Internet Engineering Task Force                                 IPTEL WG
Internet Draft                                        Lennox/Schulzrinne
draft-ietf-iptel-cpl-05.txt
draft-ietf-iptel-cpl-06.txt                          Columbia University
November 21, 2001
January 15, 2002
Expires: May, July, 2002

    CPL: A Language for User Control of Internet Telephony Services

STATUS OF THIS MEMO

   This document is an Internet-Draft and is in full conformance with
   all provisions of Section 10 of RFC2026.

   Internet-Drafts are working documents of the Internet Engineering
   Task Force (IETF), its areas, and its working groups.  Note that
   other groups may also distribute working documents as Internet-
   Drafts.

   Internet-Drafts are draft documents valid for a maximum of six months
   and may be updated, replaced, or obsoleted by other documents at any
   time.  It is inappropriate to use Internet-Drafts as reference
   material or to cite them other than as "work in progress".

   The list of current Internet-Drafts can be accessed at
   http://www.ietf.org/ietf/1id-abstracts.txt

   To view the list Internet-Draft Shadow Directories, see
   http://www.ietf.org/shadow.html.

Abstract

   The Call Processing Language (CPL) is a language that can be used to
   describe and control Internet telephony services. It is designed to
   be implementable on either network servers or user agent servers. It
   is meant to be simple, extensible, easily edited by graphical
   clients, and independent of operating system or signalling protocol.
   It is suitable for running on a server where users may not be allowed
   to execute arbitrary programs, as it has no variables, loops, or
   ability to run external programs.

   This document is a product of the IP Telephony (IPTEL) working group
   of the Internet Engineering Task Force. Comments are solicited and
   should be addressed to the working group's mailing list at
   iptel@lists.research.bell-labs.com and/or the authors.

                           Table of Contents

   1          Introduction

   The ........................................    4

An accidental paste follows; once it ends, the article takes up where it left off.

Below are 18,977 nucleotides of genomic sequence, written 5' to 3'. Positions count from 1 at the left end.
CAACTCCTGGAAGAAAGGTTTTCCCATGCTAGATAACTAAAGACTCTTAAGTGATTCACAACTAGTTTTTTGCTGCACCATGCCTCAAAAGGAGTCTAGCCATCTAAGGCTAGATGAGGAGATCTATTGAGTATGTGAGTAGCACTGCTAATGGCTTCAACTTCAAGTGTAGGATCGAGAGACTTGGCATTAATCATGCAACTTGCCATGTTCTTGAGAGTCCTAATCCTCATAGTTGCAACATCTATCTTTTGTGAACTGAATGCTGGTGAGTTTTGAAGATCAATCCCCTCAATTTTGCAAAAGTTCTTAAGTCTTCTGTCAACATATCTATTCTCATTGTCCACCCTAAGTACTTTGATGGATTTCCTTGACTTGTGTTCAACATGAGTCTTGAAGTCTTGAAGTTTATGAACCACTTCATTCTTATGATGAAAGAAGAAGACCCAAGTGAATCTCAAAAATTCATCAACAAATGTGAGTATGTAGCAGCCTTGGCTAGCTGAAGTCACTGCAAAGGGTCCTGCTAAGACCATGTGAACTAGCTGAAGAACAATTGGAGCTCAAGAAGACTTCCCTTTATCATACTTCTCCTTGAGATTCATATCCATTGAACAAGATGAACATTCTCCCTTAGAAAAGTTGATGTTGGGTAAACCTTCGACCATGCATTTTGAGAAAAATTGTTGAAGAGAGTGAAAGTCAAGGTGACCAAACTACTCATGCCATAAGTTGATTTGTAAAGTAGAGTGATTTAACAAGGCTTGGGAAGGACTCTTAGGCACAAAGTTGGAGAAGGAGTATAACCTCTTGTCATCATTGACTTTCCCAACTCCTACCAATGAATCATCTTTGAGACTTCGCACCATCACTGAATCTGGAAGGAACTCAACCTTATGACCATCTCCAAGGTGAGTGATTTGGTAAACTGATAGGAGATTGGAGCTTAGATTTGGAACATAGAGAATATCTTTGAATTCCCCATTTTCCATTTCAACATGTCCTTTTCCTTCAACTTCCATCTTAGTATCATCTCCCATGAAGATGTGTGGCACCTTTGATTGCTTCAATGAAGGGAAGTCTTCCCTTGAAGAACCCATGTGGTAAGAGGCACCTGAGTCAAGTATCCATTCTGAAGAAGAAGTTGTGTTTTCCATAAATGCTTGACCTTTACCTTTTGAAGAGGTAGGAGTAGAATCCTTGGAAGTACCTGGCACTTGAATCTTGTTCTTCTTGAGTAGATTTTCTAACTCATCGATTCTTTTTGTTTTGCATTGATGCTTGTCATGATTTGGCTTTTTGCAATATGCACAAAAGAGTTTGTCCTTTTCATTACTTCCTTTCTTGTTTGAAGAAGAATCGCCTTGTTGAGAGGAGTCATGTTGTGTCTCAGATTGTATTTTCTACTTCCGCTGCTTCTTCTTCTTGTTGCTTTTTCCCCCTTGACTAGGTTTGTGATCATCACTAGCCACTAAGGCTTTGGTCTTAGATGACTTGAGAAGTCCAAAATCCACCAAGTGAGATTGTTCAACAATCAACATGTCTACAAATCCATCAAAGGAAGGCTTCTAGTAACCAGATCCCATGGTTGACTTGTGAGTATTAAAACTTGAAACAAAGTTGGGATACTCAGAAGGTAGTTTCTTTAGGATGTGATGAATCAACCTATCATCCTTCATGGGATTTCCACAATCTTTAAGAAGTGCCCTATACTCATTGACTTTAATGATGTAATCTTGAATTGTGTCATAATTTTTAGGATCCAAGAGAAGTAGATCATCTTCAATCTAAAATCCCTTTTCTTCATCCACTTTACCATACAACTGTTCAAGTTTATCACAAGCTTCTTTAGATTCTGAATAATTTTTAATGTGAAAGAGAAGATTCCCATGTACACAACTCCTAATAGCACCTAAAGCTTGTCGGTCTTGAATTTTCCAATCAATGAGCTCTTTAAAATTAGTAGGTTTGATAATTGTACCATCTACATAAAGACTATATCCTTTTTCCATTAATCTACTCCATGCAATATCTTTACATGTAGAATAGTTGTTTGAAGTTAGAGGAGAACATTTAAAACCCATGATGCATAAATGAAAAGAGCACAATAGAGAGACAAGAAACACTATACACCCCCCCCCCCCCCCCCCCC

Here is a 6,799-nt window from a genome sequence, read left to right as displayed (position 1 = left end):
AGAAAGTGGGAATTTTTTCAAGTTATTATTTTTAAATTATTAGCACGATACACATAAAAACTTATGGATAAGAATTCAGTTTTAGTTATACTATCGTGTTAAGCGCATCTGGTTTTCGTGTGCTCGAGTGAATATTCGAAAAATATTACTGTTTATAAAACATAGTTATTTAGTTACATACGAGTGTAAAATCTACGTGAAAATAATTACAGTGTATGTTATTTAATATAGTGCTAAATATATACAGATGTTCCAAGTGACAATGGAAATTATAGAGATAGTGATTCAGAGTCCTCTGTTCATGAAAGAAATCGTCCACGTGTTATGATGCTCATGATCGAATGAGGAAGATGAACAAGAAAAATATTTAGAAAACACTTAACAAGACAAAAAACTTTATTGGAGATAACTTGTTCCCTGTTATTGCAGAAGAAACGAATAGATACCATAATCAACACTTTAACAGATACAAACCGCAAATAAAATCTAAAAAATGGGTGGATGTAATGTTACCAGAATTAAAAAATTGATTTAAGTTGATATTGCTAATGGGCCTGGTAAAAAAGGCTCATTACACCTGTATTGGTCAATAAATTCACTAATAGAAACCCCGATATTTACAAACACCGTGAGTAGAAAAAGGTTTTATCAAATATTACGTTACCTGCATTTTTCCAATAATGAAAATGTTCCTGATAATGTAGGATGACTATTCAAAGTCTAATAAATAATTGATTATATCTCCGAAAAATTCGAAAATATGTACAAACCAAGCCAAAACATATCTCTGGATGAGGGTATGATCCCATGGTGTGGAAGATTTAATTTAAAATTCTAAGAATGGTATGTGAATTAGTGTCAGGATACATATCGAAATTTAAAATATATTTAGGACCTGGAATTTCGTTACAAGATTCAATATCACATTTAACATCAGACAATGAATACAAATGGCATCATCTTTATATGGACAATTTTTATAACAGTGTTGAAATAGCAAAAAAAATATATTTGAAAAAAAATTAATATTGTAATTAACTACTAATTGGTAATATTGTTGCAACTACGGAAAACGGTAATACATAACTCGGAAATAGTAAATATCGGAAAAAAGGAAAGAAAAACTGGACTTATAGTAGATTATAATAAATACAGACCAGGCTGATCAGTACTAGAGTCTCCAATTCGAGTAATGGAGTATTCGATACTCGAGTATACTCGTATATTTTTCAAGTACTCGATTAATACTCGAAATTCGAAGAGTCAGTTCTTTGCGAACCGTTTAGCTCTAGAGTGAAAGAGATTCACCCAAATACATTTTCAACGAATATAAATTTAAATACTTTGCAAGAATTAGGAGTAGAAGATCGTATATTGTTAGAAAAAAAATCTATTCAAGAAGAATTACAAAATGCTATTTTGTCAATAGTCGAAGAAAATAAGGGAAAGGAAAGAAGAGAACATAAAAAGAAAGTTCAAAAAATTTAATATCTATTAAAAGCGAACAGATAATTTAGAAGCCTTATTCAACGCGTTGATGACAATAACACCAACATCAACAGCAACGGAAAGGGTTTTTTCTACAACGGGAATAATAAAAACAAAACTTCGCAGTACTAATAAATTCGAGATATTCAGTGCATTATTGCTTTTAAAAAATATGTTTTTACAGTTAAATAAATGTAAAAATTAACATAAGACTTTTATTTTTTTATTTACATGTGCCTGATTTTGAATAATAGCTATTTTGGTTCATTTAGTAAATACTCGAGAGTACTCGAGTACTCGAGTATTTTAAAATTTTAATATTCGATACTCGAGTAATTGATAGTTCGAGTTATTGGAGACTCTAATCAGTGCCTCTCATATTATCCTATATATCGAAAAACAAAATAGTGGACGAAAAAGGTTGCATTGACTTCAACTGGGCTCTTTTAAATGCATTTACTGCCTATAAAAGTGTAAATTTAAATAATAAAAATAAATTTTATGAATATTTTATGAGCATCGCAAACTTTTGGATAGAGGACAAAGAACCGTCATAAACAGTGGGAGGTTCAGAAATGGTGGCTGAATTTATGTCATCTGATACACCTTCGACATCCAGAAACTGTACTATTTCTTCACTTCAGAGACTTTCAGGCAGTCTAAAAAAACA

1.1        Conventions of This Document ........................    4
   2          Structure of CPL Scripts ............................    4
   2.1        High-level Structure ................................    5
   2.2        Abstract Structure of a Call Processing Action ......    5
   2.3        Location Model ......................................    6
   2.4        XML Structure .......................................    6
   3          Document Information ................................    7
   3.1        CPL Document Identifiers for XML ....................    7
   3.2        MIME Registration ...................................    8
   4          Script Structure: Overview ..........................    9
   5          Switches ............................................   10
   5.1        Address Switches ....................................   11
   5.1.1      Usage of "address-switch" with SIP ..................   13
   5.2        String Switches .....................................   14
   5.2.1      Usage of "string-switch" with SIP ...................   15
   5.3        Language (CPL) is a language that can be used to
   describe and control Internet telephony services. It is not tied to
   any particular signalling architecture or protocol; it is anticipated
   that it will be used Switches ...................................   15
   5.3.1      Usage of "language-switch" with both SIP [1] .................   16
   5.4        Time Switches .......................................   16
   5.4.1      iCalendar differences and H.323 [2].

   The CPL is powerful enough to describe a large number implementation issues .....   22
   5.5        Priority Switches ...................................   23
   5.5.1      Usage of services and
   features, but it is limited in power so that it can run safely in
   Internet telephony servers. The intention is to make it impossible
   for users to do anything more complex (and dangerous) than describing
   Internet telephony services. The language is not Turing-complete, and
   provides no way to write loops or recursion.

   The CPL is also designed to be easily created and edited by graphical
   tools.  It is based on XML [3], so parsing it is easy and many
   parsers for it are publicly available. The structure "priority-switch" with SIP .................   24
   6          Location Modifiers ..................................   24
   6.1        Explicit Location ...................................   25
   6.1.1      Usage of the language
   maps closely to its behavior, so an editor can understand any valid
   script, even ones written by hand. The language is also designed so